Every Marriage Struggles

Every Marriage Struggles

When I met my husband almost 8 years ago, we were both very different people. The main focus we had in our individual, but also couple life was recognition and pleasure.

At work, we both chased results, positioning, getting ahead and making more money. We wanted to be recognized for our intellectual capabilities and skills.
When at home, we were seeking ease and pleasure – going out to eat, drink or party, traveling, having sex just for the fun of it, shopping just for being out of the house or SLEEP IN just because we could.

We got together because we had many things in common, but also because we recognized in the other something to be admired and quite possibly an opportunity to become a better person. I was a shy introvert, my husband a bubbly extrovert. I loved how he could connect with strangers with so much ease and he loved I was a good listener who asked a lot of questions. We made a good team. You wanted to have us at your party. Weirdly enough, these are the exact same treats that drive us crazy about each other now.

Getting married didn’t change us much. We were doing pretty much the same thing, but feeling very grown up with rings on our fingers. I like to think that we were still “playing house”. I would cook lengthy meals and we would eat it at a fully set table with candles. I was still buying lace and planning sexy moves. We had impromptu travels to exotic places. This was the honeymoon of our lives.

But from the moment we started to have kids, boy-oh-boy, EVERYTHING changed.

Becoming a mother was the fastest, most sudden, soul-opening, brain-scattering crash course in personal development.

I had no idea of the depth of my resilience to pain until I gave birth. I haven’t experienced unconditionality and selfless service prior to caring for my newborn. I knew nothing about acceptance and patience until I had a toddler. And I had no idea that I could grow my heart three times with the purest form of love and adoration for the tiny humans who came out of me. I was also clueless about multitasking, guilt, and helplessness until I had 3 small children to care for.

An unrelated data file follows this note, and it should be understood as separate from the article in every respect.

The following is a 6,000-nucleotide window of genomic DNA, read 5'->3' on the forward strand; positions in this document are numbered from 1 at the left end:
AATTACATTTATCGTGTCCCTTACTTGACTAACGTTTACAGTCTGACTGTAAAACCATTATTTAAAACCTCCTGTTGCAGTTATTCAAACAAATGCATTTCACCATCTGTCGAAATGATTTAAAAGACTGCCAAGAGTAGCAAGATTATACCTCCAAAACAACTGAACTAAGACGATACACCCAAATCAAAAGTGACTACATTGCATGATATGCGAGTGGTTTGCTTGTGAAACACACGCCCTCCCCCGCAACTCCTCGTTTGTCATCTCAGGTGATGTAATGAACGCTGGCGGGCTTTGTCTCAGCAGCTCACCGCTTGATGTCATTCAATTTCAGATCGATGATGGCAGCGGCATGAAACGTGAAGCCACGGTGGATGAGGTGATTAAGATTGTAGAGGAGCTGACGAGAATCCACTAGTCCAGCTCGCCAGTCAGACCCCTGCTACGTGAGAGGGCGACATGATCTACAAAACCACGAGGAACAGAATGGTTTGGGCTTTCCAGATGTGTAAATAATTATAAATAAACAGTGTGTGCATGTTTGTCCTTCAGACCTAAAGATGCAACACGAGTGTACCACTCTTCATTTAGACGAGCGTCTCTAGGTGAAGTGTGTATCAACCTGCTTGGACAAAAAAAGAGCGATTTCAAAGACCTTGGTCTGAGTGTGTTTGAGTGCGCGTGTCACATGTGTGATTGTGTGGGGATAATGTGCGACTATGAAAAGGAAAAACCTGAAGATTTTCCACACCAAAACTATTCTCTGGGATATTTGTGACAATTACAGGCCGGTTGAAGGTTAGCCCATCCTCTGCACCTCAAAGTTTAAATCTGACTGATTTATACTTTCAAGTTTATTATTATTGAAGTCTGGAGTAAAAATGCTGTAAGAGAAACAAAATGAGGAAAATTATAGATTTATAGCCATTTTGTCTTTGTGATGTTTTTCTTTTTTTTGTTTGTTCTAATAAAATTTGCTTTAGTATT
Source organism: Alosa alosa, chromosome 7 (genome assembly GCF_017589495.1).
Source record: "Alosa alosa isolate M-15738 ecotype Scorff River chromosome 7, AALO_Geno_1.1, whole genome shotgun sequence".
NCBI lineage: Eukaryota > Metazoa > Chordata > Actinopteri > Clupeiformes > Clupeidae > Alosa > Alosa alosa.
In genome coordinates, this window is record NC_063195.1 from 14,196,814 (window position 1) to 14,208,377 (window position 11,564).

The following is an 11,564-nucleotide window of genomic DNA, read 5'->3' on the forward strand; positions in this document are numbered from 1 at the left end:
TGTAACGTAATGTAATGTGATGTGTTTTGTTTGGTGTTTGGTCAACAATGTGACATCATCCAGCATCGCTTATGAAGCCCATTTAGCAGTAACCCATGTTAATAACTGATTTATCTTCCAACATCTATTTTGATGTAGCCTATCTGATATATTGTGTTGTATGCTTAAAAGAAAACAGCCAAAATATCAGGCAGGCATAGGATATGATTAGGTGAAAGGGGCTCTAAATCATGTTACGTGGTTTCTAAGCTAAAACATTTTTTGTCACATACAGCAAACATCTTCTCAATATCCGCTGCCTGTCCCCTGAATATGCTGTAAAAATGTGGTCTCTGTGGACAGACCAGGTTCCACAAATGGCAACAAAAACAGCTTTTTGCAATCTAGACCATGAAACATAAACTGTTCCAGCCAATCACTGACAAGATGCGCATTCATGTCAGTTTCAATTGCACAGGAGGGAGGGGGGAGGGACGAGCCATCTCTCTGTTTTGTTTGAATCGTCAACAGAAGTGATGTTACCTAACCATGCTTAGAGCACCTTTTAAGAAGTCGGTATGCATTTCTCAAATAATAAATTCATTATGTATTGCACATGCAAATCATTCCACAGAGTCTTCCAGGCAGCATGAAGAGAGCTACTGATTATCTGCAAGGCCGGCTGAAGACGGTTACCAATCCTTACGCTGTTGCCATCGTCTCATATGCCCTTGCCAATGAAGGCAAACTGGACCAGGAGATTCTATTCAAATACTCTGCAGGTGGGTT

Recognition and pleasure seem so far away, it is almost like it was somebody else’s life.

I didn’t lose myself in the process, I just transformed. Nothing was sexy. It was just tiredness.

My husband Steven went through a transformation of his own. He had become a father – responsibility to care for his new family was his new command center. Gone were the days of fun and care-free existence. He helplessly saw the woman he loved at the lowest of the lows of pain and despair without being able to do anything about it. He was now working out so he can keep up with running together with his very energetic kids. He watched parenting videos to help him understand tantrums (and hopefully girls).
He installed car seats and chose cars that were safer instead of faster. He held babies to sleep and went to bed exhausted only to wake up even more exhausted. He came home from work to chaos. Gone were the gourmet dinners at candlelight. He was lucky if there was any dinner – usually leftovers from the kids. Traveling was considered only if ABSOLUTELY NECESSARY and let’s not even bring up the lace. What’s lace?

We ceased to exist by our names and we became Mama and Papa. Or Honey and Honey.

But worst of all, our new common denominator was worry – we worried we didn’t feed the kids enough, or they were too hot or cold, or that their seatbelt was too tight, diaper too loose, starting school too early, tantrum management not respectful enough, boundaries not set firmly enough. We worried we will mess them up with our parenting style, which we had absolutely NOT figured out despite all the parenting books and videos. We WORRY ALL THE TIME! None of this is sexy. And none of it helps a marriage (re)find its groove.

For me, I just hope that somehow, while prioritizing our kids and worrying about them, we will still find each other delightful. Maybe different. Older. Wiser. But curious enough to see each other again as separate entities and like what we discover.

I have no advice to give. Just a reminder that

in the midst of this, it’s messy. For every.single.one.of.us.

It’s so tempting to feel this only happens to me. But the truth is that we all struggle.

The struggle is real. Common humanity baby!

Every Marriage Struggles 

Becoming a mother was the fastest, most sudden, soul-opening, brain-scattering crash course in personal development.

I didn’t lose myself in the process, I just transformed. Nothing was sexy. It was just tiredness.

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